I am facing Sexual Harassment with my boss, how do I prove my claim?

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Question:

Question: I have been working as a sales person for my current company almost the past 6 months. When no one is present in the office besides me and my direct manager, he continually says sexually oriented things to me. The other day, he tapped my rear end as I had a great sales day. We have a generally good relationship but that made me extremely uncomfortable. Am I in a position to file a Sexual Harassment Lawsuit? How would I go about it?

Response: Sexual harassment is gender discrimination under Title VII of the Civil Rights Act of 1964 (the Act) and is defined as unwanted sexual behavior that interferes with an individual’s work performance or creates  an intimidating, hostile or offensive work environment.  In the case of quid pro quo harassment, the sexual harassment is implicitly or explicitly conditional to the victim’s employment.   Proving sexual harassment initially is the burden of the complainant who must bring a prima facie case showing any of the aforementioned elements.  However, in most states, once the complainant has shown prima facie evidence, the burden then shifts to the defendant to prove that his or her actions do not constitute discrimination under the Act.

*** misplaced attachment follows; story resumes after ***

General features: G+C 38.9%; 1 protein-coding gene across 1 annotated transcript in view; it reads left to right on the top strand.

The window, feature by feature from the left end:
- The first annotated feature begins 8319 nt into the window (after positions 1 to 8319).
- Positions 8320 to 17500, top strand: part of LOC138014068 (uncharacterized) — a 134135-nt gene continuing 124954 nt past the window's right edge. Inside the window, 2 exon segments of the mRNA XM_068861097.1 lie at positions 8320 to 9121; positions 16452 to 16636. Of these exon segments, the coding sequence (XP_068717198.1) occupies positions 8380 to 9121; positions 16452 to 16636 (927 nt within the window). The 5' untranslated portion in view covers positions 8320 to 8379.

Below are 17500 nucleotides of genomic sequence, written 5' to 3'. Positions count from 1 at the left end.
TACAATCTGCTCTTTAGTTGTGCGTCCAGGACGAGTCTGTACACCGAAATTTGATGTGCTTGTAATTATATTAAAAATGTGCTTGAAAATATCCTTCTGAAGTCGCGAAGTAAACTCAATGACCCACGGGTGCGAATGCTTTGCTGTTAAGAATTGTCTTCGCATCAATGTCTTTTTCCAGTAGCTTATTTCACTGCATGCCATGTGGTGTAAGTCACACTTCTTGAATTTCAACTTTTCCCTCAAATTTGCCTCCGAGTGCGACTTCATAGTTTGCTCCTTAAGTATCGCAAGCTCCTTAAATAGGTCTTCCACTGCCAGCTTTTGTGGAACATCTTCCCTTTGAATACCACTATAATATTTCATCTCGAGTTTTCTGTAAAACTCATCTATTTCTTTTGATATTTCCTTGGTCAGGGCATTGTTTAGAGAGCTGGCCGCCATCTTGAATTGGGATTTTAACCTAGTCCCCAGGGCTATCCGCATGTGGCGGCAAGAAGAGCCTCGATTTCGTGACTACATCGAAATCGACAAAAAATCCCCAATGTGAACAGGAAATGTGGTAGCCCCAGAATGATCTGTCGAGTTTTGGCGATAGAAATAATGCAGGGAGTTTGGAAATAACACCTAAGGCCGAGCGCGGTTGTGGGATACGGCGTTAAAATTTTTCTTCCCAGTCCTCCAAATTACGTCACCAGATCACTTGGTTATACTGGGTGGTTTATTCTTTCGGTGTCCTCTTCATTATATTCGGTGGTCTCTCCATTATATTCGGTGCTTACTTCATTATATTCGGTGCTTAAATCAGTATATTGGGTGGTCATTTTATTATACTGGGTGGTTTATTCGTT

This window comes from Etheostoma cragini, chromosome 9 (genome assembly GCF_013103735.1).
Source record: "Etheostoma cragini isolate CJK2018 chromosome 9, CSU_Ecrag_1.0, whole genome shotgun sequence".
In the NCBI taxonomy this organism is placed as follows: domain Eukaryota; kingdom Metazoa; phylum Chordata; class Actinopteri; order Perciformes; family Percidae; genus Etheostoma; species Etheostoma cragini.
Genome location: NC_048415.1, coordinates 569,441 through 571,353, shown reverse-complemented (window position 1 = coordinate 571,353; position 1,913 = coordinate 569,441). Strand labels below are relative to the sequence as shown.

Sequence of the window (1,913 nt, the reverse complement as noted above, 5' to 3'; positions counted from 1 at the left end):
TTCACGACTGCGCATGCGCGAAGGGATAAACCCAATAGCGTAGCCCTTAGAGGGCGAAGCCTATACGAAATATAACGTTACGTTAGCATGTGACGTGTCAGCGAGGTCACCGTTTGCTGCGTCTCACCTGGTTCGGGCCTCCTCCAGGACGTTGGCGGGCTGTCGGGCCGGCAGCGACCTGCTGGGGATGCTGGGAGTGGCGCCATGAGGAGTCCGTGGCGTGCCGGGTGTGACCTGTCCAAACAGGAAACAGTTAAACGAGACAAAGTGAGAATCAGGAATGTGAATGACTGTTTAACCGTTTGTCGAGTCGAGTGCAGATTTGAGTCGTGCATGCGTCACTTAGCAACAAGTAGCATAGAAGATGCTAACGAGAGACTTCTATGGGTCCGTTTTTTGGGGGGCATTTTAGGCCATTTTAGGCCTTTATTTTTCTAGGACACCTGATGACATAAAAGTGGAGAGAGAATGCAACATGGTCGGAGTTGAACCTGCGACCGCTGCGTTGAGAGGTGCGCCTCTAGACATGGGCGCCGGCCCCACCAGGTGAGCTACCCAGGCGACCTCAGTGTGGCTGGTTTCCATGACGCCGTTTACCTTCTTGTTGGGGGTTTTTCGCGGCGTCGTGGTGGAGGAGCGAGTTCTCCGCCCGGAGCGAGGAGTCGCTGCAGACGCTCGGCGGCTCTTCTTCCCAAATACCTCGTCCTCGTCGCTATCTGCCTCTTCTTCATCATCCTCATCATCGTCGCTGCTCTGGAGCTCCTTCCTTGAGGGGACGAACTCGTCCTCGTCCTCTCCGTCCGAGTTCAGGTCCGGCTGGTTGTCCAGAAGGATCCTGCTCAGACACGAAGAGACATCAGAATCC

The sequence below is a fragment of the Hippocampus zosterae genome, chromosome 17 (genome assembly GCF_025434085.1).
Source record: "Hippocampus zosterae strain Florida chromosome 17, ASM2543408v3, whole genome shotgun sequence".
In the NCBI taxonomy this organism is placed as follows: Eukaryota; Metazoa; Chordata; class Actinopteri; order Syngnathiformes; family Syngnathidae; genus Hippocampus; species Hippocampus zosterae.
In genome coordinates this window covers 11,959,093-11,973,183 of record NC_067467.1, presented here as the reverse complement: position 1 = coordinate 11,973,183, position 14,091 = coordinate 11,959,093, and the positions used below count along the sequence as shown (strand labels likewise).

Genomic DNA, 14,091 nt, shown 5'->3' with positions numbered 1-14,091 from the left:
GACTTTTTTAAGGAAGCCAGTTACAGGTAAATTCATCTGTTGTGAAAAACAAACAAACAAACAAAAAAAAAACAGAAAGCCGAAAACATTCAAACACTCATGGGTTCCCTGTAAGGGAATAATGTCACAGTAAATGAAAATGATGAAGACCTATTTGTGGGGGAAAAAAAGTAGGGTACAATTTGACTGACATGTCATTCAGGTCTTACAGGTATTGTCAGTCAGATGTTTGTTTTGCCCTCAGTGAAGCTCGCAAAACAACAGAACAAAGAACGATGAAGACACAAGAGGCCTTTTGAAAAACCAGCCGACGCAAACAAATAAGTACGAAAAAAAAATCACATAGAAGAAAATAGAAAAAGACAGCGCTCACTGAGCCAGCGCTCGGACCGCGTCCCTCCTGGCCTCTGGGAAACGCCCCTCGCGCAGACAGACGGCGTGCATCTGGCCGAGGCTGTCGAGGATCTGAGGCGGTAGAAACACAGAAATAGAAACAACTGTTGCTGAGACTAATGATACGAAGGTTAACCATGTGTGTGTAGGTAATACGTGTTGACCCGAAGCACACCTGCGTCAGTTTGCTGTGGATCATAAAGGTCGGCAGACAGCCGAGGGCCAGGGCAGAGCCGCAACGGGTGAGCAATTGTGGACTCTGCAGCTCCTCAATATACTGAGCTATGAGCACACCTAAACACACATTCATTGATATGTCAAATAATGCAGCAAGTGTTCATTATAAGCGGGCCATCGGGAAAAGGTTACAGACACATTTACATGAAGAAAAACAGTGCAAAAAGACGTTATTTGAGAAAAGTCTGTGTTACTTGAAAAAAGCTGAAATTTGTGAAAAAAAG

Under the U.S. Equal Employment Opportunity Commission, a complainant should notify the abuser that his attentions are unwanted.  If he or she persists, the plaintiff should then utilize any internal corporate system to lodge a complaint.  If the complaint is not followed up, the plaintiff can then pursue his or her rights under the EEOC.  The EEOC will investigate all of the circumstances surrounding the sexual behavior, including the nature and context in which it occurred.

One of the barriers to effectively enforcing sexual harassment laws is non-reporting.  Victims often feel embarrassed or ashamed.  As your manager’s actions fall under the prima facie definition, you must report your manager’s behavior to his superiors, and if they will not stop the harassment, then you should consult an attorney regarding filing a complaint with the EEOC.

Additional Resources:

Answered by Sharon Cullars

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